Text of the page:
Representing Bahraini Women through Art and Design
...from ancient to contemporary times, women have played a major role in any society’s growth, which is generally subject to a myopic view.
My work tries to bring history back to life with bright colored, traditional Bahraini dresses influenced by Japanese manga in the facial features. Through small details, I highlight the culture and heritage of the Middle East and North Africa region, with a focus on women in the pearling era.
For more than 2000 years, Bahrain’s pearls have been prized as some of the best natural pearls in the world. Mostly ignored or forgotten, women had a very important role in society and the city or village. They were left behind for months to lead and keep everything in order when the men went sea diving for pearls for months. Historical books and writings focus mainly on men’s achievements during that time. But, from ancient to contemporary times, women have played a major role in any society’s growth, which is generally subject to a myopic view. My work focuses on highlighting this essential aspect to all societies.
I do not feel that women in the Arab states of the Gulf are well represented in the art scene. I am considered liberal by my region’s standards, as the majority of females cover their hair and body with Hijab and Abaya. I try to give liberty and freedom to women in my artwork, which some find unacceptable, as they believe that painting and drawing human figures is religiously forbidden. But I am very optimistic and happy with the achievement of women in the region, recently with women’s rights in Saudi Arabia, which reflects on the whole region and has given women more freedom and power.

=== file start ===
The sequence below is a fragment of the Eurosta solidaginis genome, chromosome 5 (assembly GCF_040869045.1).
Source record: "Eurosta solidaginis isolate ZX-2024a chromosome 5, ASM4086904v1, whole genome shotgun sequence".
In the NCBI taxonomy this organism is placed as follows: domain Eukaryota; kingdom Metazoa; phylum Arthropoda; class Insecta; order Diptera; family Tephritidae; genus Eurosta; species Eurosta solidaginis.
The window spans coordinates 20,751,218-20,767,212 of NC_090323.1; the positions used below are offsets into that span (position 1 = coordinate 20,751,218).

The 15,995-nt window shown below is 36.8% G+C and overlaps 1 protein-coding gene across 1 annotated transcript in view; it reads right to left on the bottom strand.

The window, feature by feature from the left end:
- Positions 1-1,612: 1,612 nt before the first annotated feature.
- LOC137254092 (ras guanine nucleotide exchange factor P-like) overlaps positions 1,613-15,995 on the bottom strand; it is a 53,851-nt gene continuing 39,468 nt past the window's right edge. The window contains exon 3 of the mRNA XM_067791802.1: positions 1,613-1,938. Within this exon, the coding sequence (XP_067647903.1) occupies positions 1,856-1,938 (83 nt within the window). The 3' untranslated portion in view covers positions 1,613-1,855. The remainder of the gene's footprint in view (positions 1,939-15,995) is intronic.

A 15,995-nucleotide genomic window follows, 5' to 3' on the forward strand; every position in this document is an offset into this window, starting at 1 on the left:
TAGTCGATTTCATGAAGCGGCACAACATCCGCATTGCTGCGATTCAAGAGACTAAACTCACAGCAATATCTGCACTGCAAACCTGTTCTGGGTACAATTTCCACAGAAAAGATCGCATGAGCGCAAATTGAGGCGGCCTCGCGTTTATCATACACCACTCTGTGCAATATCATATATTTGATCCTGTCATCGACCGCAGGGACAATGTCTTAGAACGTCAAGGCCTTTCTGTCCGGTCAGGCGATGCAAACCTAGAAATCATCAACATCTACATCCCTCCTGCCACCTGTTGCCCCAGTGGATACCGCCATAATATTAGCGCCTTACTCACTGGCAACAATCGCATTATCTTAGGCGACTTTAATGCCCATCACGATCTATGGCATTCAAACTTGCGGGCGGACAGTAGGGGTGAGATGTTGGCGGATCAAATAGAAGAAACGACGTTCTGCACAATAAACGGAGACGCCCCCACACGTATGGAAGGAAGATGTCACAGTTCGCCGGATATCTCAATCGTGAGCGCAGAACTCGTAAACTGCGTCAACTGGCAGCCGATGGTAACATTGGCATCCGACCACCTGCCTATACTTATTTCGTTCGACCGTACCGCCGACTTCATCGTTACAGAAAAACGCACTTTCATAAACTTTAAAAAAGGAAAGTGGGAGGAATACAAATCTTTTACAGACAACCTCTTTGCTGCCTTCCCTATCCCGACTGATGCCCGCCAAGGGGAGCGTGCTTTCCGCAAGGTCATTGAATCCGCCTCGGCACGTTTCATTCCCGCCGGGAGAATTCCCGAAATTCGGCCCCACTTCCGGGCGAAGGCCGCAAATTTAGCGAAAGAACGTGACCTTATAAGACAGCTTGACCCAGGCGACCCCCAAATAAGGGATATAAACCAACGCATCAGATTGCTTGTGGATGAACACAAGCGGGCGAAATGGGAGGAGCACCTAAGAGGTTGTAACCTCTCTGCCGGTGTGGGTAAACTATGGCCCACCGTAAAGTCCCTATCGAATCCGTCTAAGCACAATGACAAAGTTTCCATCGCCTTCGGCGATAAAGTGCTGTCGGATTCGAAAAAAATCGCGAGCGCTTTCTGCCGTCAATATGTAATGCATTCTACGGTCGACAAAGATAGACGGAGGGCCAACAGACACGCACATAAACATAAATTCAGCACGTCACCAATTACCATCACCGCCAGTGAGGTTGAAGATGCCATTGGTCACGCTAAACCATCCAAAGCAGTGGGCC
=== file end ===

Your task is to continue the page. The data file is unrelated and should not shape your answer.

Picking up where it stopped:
My educational background is in business management, and I worked in the corporate world for more than twelve years. I have been painting and drawing since childhood, and continued to practice my hobby until I turned it into a profession in 2014. I didn’t have the chance to study art, so I had to learn by myself from books and online. Though, I wanted to attend a class on art history to enhance my background, so I went on to Accademia Riaci in Florence and London Art College. From there, I had to come up with my own process.
My shift from a male-dominated sector to the arts has made me a happy person, with many ambitions and dreams. But like any other field, I discovered art is also dominated by males, and I’ve faced difficulties in expanding and getting my art out there. But with the potential of social media, I was able to overcome these hurdles.
About the Author
Middle East Program
The Wilson Center’s Middle East Program serves as a crucial resource for the policymaking community and beyond, providing analyses and research that helps inform U.S. foreign policymaking, stimulates public debate, and expands knowledge about issues in the wider Middle East and North Africa (MENA) region. Read more
Middle East Women's Initiative
The Middle East Women's Initiative (MEWI) promotes the empowerment of women in the region through an open and inclusive dialogue with women leaders from the Middle East and continuous research. Read more